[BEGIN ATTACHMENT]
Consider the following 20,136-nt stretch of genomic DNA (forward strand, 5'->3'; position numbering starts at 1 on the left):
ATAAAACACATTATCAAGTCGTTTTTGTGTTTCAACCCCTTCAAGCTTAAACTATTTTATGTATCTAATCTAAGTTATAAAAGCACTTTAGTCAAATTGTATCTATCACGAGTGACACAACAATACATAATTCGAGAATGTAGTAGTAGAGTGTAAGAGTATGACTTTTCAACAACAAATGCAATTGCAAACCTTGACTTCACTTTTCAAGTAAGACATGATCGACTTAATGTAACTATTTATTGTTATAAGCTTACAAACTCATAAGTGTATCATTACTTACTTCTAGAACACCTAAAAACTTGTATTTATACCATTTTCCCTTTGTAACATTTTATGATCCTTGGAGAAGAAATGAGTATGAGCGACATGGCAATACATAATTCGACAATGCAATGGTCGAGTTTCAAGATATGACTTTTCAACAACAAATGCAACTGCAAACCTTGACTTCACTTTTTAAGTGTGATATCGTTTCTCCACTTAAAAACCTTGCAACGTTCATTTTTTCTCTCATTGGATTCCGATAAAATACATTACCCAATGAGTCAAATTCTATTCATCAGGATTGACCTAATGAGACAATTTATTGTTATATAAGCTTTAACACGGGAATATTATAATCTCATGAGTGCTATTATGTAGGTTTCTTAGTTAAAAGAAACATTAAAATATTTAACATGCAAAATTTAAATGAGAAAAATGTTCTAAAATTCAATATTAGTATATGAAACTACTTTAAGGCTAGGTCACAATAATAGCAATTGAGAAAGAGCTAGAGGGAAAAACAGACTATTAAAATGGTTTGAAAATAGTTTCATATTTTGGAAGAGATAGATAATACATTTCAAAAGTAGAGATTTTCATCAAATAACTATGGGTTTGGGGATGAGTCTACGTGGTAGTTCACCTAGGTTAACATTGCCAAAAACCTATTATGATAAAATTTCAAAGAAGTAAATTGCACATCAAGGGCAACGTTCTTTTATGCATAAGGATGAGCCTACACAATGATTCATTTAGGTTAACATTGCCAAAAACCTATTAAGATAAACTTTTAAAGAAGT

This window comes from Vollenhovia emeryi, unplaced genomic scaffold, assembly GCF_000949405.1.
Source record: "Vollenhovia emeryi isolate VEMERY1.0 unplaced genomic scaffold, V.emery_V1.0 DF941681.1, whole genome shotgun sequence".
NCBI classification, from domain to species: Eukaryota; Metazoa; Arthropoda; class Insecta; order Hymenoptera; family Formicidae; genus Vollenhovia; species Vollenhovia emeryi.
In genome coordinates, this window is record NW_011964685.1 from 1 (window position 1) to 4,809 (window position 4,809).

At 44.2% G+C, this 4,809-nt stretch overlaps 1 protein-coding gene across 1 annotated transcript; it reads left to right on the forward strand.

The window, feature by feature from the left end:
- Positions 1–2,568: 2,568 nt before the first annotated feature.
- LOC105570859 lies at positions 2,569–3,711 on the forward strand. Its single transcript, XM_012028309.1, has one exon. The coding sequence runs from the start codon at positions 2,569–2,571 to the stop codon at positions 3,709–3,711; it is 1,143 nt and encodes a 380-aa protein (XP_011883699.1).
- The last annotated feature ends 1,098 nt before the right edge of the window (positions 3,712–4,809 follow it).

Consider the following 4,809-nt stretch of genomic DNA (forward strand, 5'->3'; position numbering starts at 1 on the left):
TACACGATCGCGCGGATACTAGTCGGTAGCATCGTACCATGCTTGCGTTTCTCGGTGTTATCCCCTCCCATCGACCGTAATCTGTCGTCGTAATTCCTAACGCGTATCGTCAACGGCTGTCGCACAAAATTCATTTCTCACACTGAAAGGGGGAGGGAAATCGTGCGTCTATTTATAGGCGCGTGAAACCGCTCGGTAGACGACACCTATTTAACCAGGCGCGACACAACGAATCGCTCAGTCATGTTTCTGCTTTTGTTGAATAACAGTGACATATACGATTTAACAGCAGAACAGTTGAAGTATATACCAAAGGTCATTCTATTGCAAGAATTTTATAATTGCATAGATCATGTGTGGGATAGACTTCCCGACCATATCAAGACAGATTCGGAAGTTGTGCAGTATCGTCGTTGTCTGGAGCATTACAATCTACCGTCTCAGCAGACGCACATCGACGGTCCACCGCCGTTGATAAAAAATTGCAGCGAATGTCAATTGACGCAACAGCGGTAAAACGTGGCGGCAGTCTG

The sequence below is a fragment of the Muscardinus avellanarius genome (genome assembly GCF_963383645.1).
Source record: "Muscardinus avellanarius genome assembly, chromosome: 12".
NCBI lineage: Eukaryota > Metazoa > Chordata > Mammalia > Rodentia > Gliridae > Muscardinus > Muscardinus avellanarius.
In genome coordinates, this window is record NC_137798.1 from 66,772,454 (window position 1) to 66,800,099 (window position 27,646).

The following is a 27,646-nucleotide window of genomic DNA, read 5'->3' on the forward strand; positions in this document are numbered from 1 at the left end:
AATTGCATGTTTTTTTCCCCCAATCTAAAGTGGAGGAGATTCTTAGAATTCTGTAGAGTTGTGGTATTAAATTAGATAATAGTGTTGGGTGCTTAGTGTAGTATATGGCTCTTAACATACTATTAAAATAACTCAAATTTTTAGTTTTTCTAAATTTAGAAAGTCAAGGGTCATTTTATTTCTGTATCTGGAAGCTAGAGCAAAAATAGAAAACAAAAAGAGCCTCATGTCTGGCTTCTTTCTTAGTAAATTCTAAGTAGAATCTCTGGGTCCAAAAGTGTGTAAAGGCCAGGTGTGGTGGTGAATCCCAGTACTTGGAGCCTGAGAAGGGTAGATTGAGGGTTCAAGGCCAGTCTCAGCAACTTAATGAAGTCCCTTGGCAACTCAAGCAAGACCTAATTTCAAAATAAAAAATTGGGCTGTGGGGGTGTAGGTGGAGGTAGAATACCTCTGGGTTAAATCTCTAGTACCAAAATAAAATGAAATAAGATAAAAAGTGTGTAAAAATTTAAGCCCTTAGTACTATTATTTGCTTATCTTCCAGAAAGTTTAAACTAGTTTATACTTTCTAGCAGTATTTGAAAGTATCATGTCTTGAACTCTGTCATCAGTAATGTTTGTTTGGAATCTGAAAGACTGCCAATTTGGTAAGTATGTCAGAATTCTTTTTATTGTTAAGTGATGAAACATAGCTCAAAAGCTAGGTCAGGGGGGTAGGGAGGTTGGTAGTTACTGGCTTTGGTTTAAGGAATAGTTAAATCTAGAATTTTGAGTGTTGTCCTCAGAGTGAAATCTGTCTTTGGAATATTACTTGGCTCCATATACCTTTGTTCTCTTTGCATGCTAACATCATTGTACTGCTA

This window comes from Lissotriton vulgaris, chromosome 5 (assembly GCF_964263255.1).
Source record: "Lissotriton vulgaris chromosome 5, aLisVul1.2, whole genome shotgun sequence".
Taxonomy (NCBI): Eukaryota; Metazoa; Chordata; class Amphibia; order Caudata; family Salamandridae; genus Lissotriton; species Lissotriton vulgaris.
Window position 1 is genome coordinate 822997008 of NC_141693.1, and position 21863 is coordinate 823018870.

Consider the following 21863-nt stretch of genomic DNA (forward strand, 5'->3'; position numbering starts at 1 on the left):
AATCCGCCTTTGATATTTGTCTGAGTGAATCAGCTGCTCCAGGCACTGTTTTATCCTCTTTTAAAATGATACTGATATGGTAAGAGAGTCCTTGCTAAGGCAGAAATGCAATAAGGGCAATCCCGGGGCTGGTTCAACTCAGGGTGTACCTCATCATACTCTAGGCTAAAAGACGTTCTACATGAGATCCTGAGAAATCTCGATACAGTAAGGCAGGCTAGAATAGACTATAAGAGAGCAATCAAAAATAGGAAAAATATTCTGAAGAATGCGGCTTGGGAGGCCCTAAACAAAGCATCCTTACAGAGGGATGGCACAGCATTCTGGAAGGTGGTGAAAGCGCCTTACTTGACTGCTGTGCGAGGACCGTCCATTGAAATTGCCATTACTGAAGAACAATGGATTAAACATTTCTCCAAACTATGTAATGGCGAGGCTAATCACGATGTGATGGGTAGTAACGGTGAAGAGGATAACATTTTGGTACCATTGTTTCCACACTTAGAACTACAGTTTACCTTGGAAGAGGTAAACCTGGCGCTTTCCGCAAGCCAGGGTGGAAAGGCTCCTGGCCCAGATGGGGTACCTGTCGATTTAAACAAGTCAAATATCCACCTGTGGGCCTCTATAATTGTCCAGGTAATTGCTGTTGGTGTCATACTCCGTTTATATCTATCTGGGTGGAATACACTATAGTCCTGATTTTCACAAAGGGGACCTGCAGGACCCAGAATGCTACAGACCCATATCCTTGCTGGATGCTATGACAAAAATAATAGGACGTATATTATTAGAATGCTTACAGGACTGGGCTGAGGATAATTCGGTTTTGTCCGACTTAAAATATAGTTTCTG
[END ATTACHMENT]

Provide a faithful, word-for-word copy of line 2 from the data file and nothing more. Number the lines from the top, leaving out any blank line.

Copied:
ATAAAACACATTATCAAGTCGTTTTTGTGTTTCAACCCCTTCAAGCTTAAACTATTTTATGTATCTAATCTAAGTTATAAAAGCACTTTAGTCAAATTGTATCTATCACGAGTGACACAACAATACATAATTCGAGAATGTAGTAGTAGAGTGTAAGAGTATGACTTTTCAACAACAAATGCAATTGCAAACCTTGACTTCACTTTTCAAGTAAGACATGATCGACTTAATGTAACTATTTATTGTTATAAGCTTACAAACTCATAAGTGTATCATTACTTACTTCTAGAACACCTAAAAACTTGTATTTATACCATTTTCCCTTTGTAACATTTTATGATCCTTGGAGAAGAAATGAGTATGAGCGACATGGCAATACATAATTCGACAATGCAATGGTCGAGTTTCAAGATATGACTTTTCAACAACAAATGCAACTGCAAACCTTGACTTCACTTTTTAAGTGTGATATCGTTTCTCCACTTAAAAACCTTGCAACGTTCATTTTTTCTCTCATTGGATTCCGATAAAATACATTACCCAATGAGTCAAATTCTATTCATCAGGATTGACCTAATGAGACAATTTATTGTTATATAAGCTTTAACACGGGAATATTATAATCTCATGAGTGCTATTATGTAGGTTTCTTAGTTAAAAGAAACATTAAAATATTTAACATGCAAAATTTAAATGAGAAAAATGTTCTAAAATTCAATATTAGTATATGAAACTACTTTAAGGCTAGGTCACAATAATAGCAATTGAGAAAGAGCTAGAGGGAAAAACAGACTATTAAAATGGTTTGAAAATAGTTTCATATTTTGGAAGAGATAGATAATACATTTCAAAAGTAGAGATTTTCATCAAATAACTATGGGTTTGGGGATGAGTCTACGTGGTAGTTCACCTAGGTTAACATTGCCAAAAACCTATTATGATAAAATTTCAAAGAAGTAAATTGCACATCAAGGGCAACGTTCTTTTATGCATAAGGATGAGCCTACACAATGATTCATTTAGGTTAACATTGCCAAAAACCTATTAAGATAAACTTTTAAAGAAGT